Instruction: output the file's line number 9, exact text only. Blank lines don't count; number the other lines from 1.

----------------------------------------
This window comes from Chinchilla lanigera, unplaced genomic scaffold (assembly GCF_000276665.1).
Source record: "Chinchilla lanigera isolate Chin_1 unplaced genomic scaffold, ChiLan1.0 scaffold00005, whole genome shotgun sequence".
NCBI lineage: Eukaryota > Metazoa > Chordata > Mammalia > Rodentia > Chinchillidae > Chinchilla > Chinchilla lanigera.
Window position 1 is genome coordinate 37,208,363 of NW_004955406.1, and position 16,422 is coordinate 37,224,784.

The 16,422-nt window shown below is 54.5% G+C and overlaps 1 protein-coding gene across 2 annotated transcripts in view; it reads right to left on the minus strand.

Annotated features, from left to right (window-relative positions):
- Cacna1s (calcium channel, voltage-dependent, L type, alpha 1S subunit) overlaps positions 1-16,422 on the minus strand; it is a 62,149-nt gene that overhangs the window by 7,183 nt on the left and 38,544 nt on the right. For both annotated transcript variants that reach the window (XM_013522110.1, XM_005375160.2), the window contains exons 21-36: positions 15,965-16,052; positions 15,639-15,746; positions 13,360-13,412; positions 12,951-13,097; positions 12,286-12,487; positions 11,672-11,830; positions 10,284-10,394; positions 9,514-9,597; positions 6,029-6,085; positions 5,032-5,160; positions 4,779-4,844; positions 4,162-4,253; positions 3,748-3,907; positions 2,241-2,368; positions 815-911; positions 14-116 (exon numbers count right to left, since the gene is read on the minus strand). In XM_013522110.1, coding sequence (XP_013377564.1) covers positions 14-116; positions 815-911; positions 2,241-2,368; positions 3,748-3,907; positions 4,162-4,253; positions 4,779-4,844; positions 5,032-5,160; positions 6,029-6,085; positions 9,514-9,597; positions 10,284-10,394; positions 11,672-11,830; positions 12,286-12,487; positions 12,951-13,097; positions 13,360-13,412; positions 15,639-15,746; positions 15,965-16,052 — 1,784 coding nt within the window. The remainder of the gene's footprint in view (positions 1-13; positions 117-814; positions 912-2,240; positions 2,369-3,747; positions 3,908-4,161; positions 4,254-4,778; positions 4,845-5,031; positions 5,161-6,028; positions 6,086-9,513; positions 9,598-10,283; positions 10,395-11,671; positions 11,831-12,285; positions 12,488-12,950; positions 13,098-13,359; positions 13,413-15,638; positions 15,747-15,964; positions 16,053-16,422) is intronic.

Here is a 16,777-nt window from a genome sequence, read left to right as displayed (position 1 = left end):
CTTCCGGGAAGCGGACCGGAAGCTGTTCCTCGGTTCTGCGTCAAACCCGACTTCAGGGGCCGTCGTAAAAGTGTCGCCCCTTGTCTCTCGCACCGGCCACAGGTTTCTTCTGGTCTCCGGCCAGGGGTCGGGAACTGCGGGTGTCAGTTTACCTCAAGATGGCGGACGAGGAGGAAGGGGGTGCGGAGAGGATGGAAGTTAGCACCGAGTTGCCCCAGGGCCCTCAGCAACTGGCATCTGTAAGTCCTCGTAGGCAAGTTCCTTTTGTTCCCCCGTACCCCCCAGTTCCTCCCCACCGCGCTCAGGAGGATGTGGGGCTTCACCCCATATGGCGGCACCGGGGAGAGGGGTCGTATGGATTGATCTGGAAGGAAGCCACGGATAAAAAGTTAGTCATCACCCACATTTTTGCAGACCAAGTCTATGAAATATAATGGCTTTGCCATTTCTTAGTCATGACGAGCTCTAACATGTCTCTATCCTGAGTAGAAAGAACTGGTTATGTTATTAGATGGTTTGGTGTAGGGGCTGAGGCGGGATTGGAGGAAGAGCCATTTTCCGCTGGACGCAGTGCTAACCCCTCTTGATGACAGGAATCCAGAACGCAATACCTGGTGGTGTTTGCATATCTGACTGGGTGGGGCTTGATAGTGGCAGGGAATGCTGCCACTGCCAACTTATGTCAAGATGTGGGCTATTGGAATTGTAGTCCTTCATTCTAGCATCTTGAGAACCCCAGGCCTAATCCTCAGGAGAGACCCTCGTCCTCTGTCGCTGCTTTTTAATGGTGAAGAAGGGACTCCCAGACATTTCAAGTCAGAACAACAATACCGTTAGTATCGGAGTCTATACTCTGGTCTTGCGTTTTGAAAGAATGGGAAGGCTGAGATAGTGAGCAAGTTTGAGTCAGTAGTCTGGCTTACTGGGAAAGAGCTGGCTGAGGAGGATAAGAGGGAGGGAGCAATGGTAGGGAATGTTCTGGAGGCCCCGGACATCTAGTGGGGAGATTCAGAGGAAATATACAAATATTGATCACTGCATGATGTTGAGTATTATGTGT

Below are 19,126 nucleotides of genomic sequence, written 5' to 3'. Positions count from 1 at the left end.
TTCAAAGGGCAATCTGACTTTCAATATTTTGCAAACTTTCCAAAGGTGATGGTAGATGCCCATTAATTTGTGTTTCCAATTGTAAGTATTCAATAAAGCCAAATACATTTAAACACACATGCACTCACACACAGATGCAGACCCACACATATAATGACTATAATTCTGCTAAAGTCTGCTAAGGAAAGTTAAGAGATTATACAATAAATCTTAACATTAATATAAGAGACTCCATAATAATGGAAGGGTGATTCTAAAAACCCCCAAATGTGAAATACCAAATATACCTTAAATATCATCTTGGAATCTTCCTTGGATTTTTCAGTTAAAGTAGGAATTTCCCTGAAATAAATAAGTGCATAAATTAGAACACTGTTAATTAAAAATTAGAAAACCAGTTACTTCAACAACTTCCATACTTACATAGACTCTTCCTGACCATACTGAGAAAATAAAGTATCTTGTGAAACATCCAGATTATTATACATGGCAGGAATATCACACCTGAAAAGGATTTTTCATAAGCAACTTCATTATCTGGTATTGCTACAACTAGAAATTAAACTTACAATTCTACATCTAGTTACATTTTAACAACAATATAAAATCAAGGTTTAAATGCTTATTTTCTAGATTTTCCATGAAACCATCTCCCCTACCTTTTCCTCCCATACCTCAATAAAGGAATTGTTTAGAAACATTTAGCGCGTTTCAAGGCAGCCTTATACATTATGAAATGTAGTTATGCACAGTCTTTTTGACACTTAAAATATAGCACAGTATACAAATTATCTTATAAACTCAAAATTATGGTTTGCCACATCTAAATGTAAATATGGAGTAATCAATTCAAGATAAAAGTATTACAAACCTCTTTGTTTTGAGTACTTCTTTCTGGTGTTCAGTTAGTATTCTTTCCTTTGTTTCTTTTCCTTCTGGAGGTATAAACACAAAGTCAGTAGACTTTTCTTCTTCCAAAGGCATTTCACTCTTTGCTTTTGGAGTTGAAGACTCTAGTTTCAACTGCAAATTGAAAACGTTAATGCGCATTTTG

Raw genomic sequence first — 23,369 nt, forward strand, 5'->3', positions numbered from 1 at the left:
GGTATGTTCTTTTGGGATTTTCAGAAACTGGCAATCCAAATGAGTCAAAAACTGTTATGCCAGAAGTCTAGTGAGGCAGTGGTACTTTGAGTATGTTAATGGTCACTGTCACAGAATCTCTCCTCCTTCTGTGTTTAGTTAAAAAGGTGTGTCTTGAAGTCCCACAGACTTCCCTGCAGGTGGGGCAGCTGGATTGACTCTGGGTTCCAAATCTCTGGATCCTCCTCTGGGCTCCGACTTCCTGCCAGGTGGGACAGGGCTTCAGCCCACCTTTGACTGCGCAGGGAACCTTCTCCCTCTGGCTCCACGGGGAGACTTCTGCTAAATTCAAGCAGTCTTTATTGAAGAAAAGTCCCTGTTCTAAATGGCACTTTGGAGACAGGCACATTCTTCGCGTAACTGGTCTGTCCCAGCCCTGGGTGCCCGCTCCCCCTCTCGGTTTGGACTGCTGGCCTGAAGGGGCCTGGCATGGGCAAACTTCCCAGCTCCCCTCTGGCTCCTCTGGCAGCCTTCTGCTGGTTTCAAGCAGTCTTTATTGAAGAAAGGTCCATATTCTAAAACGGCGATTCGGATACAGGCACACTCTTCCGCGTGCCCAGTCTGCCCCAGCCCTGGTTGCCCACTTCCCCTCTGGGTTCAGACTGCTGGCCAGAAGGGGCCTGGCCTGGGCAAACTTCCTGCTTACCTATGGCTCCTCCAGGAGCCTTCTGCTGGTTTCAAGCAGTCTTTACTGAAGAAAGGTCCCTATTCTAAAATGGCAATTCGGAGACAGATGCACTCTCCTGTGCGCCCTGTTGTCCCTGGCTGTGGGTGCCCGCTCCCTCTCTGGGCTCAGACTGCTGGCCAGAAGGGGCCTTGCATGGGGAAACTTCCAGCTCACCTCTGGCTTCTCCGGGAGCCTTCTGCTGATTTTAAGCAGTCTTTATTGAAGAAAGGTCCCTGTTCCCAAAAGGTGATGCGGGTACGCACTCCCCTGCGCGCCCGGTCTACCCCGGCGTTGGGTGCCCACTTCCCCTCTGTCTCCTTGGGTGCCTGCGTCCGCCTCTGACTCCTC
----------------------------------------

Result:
CTTCCGGGAAGCGGACCGGAAGCTGTTCCTCGGTTCTGCGTCAAACCCGACTTCAGGGGCCGTCGTAAAAGTGTCGCCCCTTGTCTCTCGCACCGGCCACAGGTTTCTTCTGGTCTCCGGCCAGGGGTCGGGAACTGCGGGTGTCAGTTTACCTCAAGATGGCGGACGAGGAGGAAGGGGGTGCGGAGAGGATGGAAGTTAGCACCGAGTTGCCCCAGGGCCCTCAGCAACTGGCATCTGTAAGTCCTCGTAGGCAAGTTCCTTTTGTTCCCCCGTACCCCCCAGTTCCTCCCCACCGCGCTCAGGAGGATGTGGGGCTTCACCCCATATGGCGGCACCGGGGAGAGGGGTCGTATGGATTGATCTGGAAGGAAGCCACGGATAAAAAGTTAGTCATCACCCACATTTTTGCAGACCAAGTCTATGAAATATAATGGCTTTGCCATTTCTTAGTCATGACGAGCTCTAACATGTCTCTATCCTGAGTAGAAAGAACTGGTTATGTTATTAGATGGTTTGGTGTAGGGGCTGAGGCGGGATTGGAGGAAGAGCCATTTTCCGCTGGACGCAGTGCTAACCCCTCTTGATGACAGGAATCCAGAACGCAATACCTGGTGGTGTTTGCATATCTGACTGGGTGGGGCTTGATAGTGGCAGGGAATGCTGCCACTGCCAACTTATGTCAAGATGTGGGCTATTGGAATTGTAGTCCTTCATTCTAGCATCTTGAGAACCCCAGGCCTAATCCTCAGGAGAGACCCTCGTCCTCTGTCGCTGCTTTTTAATGGTGAAGAAGGGACTCCCAGACATTTCAAGTCAGAACAACAATACCGTTAGTATCGGAGTCTATACTCTGGTCTTGCGTTTTGAAAGAATGGGAAGGCTGAGATAGTGAGCAAGTTTGAGTCAGTAGTCTGGCTTACTGGGAAAGAGCTGGCTGAGGAGGATAAGAGGGAGGGAGCAATGGTAGGGAATGTTCTGGAGGCCCCGGACATCTAGTGGGGAGATTCAGAGGAAATATACAAATATTGATCACTGCATGATGTTGAGTATTATGTGT